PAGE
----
and about ten o'clock A. M. my division was established in line of battle for the defence of our new position. Under a heavy fire of the enemy's artillery, Grover's brigade was strongly posted on the right, Carr's on the left, and well sheltered; subsequently, Sickles's brigade, held in reserve, was posted in rear of my right, protected from the enemy's shots, and well in hand to reinforce any part of my line. Osborne's and Bram's batteries occupied higher ground, where they could reply to the enemy's artillery, or open his columns of infantry should he attempt to advance. Webber's and Bramhall's batteries were located in rear of those, and held in reserve. During the remaining part of the forenoon, a brisk fire was kept up between the artillery, principally on the part of the enemy, without any decided effect, so far as could be discovered on either side, the distance being about fifteen hundred yards. I regret, however, to state that it was in this artillery skirmishing that the gallant chief of the Fourth New-Jersey battery, Captain Bram, fell from a shell which pierced his body. About three o'clock the firing was resumed with more activity, in the direction of Kearney's left. This exposed the rebel batteries to an enfilading fire from my position, a direct one from Kearney, and a diagonal one from several other batteries, which soon resulted in driving the rebel gunners from their pieces. Prior to this, a heavy column of infantry had been seen passing to my right, which disappeared behind the forests in my front, and were not heard from again that afternoon. On the left an attack was made in great force, and the battle lasted until long after dark. About half an hour before sunset orders were sent me by General Sumner to despatch a brigade of my command to the assistance of General Porter, and immediately General Sickles's brigade moved to that point. For a full account of the important services it rendered on the left, I respectfully call the attention of the Major-General commanding the corps, to the report of its chief, herewith inclosed. I will especially invite his attention to that part of the report which relates to the brilliant conduct of Colonel Taylor's regiment, the Seventy-second New-York volunteers. The loss sustained by the regiment is the truest index of its services. The First and Third brigades were not engaged during the day, and remained in their position until near morning, when orders were received to march in the direction of Harrison's Landing. I transmit herewith the reports of brigade, regimental, and battery commanders. I desire to make honorable mention of Captain John S. Godfrey, the Assistant Quartermaster of the division, for his zealous, faithful and meritorious services in the performance of all of his duties from the commencement of the campaign. As no official list has been furnished the Major-General commanding the corps, of the losses sustained by the division I have the honor to command, since the first day of June last, I herewith forward it. The number, as will be seen, is eight hundred and forty-seven, making the aggregate of my loss in battle, since the opening of the campaign in the Peninsula, two thousand five hundred and eighty-nine. And in this connection I may be permitted to add, in justice and fidelity to the living and the dead, that the brave officers and men, whose honor and welfare were confided to my care, have uniformly slept on the field on which they have fought; that in all their encounters with the enemy, whether involving the whole force of the division, or down to an affair between the pickets, they have inflicted heavier blows than they have received; and under all their toils, hardships and privations, have evinced a cheerfulness, obedience, fortitude, and heroism, which will never fail to command the gratitude, reverence, and admiration of their chief. Very respectfully, your obedient servant,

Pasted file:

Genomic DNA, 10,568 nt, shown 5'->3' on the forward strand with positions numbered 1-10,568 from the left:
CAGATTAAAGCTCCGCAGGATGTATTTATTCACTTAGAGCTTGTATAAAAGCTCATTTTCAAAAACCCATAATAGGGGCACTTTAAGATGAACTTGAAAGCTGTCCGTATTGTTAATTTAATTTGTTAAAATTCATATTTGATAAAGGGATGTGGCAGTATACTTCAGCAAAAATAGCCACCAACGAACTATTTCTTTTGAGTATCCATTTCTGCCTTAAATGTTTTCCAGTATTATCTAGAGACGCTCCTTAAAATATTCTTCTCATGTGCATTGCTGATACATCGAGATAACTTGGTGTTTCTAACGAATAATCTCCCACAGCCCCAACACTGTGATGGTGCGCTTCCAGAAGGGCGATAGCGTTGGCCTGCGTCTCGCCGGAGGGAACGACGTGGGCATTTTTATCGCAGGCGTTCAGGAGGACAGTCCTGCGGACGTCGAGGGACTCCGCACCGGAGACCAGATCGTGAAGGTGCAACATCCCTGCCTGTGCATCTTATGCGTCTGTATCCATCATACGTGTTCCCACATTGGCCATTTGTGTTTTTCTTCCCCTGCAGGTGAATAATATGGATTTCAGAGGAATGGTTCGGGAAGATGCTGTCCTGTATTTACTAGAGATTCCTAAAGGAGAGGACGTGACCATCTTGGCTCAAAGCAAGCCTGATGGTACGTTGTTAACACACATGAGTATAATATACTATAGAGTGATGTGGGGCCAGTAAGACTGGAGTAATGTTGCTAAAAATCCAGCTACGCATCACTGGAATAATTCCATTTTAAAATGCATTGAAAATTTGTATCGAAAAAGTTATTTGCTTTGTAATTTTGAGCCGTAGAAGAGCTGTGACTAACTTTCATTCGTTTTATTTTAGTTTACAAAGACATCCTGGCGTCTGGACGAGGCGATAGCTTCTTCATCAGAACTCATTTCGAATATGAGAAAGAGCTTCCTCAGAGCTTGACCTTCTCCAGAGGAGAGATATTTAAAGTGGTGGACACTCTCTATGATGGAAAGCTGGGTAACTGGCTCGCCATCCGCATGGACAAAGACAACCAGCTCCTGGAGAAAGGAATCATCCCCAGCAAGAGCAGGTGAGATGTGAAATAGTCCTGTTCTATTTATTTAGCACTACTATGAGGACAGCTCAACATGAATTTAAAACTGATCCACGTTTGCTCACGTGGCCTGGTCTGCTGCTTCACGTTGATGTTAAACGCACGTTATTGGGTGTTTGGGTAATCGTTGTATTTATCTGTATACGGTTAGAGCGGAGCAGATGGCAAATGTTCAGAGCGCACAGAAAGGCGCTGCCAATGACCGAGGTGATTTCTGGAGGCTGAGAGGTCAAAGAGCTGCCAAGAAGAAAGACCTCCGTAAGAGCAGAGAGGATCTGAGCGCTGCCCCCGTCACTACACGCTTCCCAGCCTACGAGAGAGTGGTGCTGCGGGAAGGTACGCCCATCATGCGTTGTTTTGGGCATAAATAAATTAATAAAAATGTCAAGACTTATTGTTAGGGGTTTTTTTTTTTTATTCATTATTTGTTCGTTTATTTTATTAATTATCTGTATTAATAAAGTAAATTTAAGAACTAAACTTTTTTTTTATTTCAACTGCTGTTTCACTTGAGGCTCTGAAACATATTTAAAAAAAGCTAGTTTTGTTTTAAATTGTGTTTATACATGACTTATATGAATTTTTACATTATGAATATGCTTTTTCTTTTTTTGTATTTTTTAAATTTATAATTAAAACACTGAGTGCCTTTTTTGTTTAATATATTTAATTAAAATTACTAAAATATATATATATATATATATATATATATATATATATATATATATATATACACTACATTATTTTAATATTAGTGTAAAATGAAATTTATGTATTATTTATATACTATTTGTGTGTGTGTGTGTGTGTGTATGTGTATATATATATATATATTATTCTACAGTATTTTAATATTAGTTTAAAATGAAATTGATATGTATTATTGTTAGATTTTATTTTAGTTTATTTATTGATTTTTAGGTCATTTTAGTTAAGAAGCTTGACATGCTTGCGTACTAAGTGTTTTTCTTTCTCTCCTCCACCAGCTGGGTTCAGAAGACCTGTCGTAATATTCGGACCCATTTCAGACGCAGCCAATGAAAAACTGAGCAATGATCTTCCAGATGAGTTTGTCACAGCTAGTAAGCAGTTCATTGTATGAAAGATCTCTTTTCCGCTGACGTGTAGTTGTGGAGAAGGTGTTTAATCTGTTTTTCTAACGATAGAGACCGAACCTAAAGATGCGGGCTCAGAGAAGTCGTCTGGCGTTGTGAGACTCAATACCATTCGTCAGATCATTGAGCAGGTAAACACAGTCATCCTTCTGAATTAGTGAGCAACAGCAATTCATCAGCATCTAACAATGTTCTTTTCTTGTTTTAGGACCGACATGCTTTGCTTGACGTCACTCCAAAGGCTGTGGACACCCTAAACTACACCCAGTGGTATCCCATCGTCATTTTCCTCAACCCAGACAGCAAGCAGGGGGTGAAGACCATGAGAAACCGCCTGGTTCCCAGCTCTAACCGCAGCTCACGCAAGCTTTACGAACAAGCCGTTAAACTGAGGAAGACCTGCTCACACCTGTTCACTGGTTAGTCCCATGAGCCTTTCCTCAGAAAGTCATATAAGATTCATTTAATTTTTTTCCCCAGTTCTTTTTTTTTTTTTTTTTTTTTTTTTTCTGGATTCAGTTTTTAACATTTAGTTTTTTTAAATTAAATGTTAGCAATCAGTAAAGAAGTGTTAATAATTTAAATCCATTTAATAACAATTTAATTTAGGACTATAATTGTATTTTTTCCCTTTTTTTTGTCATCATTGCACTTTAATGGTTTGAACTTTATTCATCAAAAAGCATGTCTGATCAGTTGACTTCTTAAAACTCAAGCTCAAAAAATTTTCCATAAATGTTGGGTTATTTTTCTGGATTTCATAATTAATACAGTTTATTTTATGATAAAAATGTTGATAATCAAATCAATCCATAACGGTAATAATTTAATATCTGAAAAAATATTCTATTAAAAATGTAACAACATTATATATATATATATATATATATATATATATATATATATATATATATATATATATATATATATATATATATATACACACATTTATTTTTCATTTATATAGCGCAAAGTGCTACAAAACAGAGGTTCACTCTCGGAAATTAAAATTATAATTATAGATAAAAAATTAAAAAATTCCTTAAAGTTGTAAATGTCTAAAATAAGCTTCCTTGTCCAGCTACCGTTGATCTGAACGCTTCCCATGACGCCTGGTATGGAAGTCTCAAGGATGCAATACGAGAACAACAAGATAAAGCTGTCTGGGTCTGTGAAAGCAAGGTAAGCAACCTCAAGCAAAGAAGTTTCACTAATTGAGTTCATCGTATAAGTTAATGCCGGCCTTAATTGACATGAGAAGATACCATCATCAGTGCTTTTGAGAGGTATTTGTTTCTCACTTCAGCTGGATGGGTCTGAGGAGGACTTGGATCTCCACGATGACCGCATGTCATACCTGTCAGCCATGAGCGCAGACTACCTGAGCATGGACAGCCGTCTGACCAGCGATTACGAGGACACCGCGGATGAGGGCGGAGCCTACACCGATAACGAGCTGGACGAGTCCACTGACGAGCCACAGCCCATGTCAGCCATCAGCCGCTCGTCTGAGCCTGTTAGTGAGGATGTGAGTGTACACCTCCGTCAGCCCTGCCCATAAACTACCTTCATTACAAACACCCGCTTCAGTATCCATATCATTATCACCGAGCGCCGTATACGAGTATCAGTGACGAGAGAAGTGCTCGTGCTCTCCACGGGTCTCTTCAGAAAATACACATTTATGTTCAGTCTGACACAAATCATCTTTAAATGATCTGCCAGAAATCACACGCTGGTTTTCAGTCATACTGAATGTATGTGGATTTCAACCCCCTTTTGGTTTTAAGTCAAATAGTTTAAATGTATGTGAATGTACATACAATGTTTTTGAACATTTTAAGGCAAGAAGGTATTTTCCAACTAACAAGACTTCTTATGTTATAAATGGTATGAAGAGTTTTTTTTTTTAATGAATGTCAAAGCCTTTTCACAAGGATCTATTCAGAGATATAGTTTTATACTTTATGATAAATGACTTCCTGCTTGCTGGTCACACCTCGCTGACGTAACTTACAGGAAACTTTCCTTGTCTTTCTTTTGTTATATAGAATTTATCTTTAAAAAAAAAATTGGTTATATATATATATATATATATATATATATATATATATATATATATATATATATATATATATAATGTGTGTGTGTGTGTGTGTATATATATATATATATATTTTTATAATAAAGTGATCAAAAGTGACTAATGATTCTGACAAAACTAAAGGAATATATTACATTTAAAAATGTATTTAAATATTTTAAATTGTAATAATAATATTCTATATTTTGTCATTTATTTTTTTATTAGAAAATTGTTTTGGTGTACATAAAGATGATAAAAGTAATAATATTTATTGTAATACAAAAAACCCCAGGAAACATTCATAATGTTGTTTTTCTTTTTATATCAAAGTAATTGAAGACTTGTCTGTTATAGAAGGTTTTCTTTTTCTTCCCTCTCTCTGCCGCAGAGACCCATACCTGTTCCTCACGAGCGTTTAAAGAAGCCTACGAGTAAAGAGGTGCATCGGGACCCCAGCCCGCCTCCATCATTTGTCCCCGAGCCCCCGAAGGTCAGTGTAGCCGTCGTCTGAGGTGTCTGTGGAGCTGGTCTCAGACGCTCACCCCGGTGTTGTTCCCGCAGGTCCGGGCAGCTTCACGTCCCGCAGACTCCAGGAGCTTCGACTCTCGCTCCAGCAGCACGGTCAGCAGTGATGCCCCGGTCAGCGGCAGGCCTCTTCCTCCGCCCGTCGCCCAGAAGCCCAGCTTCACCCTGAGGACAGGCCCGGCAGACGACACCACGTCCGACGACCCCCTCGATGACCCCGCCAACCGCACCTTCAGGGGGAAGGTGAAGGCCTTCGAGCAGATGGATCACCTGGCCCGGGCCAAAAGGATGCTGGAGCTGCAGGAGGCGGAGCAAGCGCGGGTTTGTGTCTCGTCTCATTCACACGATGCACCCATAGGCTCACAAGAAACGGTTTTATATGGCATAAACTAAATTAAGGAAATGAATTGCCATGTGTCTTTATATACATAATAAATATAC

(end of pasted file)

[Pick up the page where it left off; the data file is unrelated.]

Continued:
Joseph Hooker, Brigadler-General Commanding Division.
Official report of General Howe.
Captain: In obedience to instructions from the headquarters of the First division of the Fourth army corps, I have the honor to submit a report of the operations of the brigade under my command at the battle of Malvern Hill on the first instant. The brigade on that day was composed of the following regiments, namely: The One Hundred and Second (old Thirteenth) Pennsylvania volunteers, commanded by Colonel Rowley; the Ninety-eighth Pennsylvania, commanded by Colonel Ballier; the Ninety-third Pennsylvania, commanded by Captain Long; the Sixty-second New-York, commanded by Colonel Nevin; and the Fifty-fifth New-York, commanded by Lieutenant-Colonel Thorout. The position of the brigade was on the right of the division line of battle, the right of the brigade resting on a deep ravine, running obliquely to the front, and impassable for artillery and cavalry, but practicable for infantry, the edge of the ravine on the right being covered by a thin belt of woods. From the right the brigade line extended to the left on an open field, except at a small spur of woods which covered the left centre. The ground in our rear was uncovered for three fourths of a mile. In front of our line of battle the ground was open, and admitted the easy passage of any troops, except in front of our left centre, which was wooded, the cover extending to within some five hundred yards of our front. The brigade line was formed a little before eight A. M., and immediately after Captain Moser's New-York battery reported to me, and was posted in our line so as to sweep the open ground in our front, and if necessary to shell the woods. Before the enemy had completed his dispositions for attack, having already got some of his artillery into position in our front, an order was received